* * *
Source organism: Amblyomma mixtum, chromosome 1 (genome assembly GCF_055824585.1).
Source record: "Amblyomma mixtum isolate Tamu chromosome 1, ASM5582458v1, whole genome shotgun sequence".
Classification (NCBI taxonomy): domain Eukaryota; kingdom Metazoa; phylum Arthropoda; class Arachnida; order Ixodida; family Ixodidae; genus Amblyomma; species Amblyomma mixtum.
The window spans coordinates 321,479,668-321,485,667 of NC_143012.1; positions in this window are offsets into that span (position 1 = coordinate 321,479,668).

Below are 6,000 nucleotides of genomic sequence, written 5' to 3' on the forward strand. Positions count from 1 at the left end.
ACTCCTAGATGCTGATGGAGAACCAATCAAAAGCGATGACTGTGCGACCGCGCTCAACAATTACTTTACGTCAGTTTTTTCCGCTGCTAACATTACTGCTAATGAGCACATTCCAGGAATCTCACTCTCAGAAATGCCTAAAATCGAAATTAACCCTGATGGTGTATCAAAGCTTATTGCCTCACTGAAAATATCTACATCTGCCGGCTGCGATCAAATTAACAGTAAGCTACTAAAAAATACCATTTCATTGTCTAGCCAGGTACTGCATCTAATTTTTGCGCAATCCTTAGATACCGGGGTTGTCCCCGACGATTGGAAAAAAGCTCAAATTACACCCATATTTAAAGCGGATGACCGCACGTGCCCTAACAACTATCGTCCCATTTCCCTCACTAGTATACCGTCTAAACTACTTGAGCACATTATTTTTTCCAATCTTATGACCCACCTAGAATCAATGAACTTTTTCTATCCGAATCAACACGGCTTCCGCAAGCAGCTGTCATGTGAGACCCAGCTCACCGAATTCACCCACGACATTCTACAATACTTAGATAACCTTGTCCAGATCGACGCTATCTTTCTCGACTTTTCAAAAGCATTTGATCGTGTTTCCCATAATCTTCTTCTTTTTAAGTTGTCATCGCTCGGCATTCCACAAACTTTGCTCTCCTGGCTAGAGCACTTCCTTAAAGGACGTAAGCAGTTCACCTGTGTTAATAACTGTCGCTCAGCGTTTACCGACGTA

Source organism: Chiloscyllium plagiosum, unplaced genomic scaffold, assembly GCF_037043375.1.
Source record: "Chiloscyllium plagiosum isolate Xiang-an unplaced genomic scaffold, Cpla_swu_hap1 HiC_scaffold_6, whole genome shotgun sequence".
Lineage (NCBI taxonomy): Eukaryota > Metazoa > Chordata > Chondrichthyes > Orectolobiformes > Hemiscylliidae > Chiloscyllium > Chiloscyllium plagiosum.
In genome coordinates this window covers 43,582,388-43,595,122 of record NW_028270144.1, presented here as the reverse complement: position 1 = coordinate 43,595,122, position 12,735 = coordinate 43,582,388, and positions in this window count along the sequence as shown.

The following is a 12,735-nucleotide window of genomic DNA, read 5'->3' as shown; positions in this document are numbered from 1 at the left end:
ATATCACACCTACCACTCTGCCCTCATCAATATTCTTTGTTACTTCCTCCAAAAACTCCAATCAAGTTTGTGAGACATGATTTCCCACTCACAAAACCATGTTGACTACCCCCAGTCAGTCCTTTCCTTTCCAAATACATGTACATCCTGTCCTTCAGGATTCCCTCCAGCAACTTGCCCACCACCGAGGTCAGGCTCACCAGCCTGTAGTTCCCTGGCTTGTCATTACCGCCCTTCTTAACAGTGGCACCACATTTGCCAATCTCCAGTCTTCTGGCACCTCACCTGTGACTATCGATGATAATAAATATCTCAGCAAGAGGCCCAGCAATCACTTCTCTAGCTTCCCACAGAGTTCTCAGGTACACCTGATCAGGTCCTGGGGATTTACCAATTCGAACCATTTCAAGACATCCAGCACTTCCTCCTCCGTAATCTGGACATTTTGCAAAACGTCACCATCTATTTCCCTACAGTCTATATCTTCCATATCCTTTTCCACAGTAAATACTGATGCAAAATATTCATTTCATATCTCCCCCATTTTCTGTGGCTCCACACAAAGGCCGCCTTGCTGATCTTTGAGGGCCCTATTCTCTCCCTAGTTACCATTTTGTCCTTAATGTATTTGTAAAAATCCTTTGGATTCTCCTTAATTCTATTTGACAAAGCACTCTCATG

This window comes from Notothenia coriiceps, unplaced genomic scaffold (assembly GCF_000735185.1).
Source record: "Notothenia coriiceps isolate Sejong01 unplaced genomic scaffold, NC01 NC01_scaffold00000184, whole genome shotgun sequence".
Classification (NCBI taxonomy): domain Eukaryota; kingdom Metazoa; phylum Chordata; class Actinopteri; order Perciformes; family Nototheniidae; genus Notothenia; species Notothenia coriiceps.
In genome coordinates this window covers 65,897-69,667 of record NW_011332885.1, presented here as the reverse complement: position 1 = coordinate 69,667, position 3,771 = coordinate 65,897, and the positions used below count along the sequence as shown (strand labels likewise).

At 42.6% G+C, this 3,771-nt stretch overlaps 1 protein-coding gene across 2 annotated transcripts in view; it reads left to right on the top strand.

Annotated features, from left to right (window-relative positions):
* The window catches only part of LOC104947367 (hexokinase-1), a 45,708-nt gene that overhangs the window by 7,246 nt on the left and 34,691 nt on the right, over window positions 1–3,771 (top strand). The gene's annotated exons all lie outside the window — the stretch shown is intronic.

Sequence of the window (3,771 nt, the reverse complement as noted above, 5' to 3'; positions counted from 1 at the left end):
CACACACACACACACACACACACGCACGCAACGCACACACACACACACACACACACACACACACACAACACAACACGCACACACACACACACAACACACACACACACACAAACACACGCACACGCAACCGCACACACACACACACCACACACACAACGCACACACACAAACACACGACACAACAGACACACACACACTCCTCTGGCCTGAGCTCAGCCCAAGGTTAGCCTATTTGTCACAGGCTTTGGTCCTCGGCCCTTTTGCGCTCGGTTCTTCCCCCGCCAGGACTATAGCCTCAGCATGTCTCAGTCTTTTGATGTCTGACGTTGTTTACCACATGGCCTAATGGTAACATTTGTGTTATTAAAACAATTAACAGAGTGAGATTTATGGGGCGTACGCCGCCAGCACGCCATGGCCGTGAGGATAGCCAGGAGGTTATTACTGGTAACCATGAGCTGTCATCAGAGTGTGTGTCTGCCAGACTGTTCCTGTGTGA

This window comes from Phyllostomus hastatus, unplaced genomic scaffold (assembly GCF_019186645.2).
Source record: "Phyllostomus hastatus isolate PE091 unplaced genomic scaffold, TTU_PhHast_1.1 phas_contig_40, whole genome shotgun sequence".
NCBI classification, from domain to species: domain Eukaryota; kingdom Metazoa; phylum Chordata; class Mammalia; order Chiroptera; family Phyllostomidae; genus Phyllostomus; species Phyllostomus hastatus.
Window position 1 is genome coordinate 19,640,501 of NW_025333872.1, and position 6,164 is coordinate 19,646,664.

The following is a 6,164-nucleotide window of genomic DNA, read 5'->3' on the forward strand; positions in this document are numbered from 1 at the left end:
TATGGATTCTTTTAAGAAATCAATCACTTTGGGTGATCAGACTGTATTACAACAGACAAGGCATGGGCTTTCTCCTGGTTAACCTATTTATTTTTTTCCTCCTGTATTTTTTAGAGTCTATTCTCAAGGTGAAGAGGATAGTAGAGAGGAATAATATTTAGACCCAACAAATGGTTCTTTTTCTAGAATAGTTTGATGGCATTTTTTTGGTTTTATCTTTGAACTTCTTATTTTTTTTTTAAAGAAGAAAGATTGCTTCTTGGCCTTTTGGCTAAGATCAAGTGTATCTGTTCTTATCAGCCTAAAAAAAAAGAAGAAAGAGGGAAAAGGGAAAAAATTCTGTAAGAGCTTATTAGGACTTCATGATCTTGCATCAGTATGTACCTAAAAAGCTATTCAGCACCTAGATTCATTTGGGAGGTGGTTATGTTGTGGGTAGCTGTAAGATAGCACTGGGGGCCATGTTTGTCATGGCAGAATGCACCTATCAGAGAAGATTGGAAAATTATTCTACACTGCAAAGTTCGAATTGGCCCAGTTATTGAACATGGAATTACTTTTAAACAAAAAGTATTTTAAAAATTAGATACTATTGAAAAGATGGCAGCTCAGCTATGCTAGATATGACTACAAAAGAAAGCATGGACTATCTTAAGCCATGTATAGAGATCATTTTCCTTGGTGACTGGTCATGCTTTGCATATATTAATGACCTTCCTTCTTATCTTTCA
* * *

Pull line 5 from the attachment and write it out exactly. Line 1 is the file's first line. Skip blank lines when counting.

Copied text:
Below are 6,000 nucleotides of genomic sequence, written 5' to 3' on the forward strand. Positions count from 1 at the left end.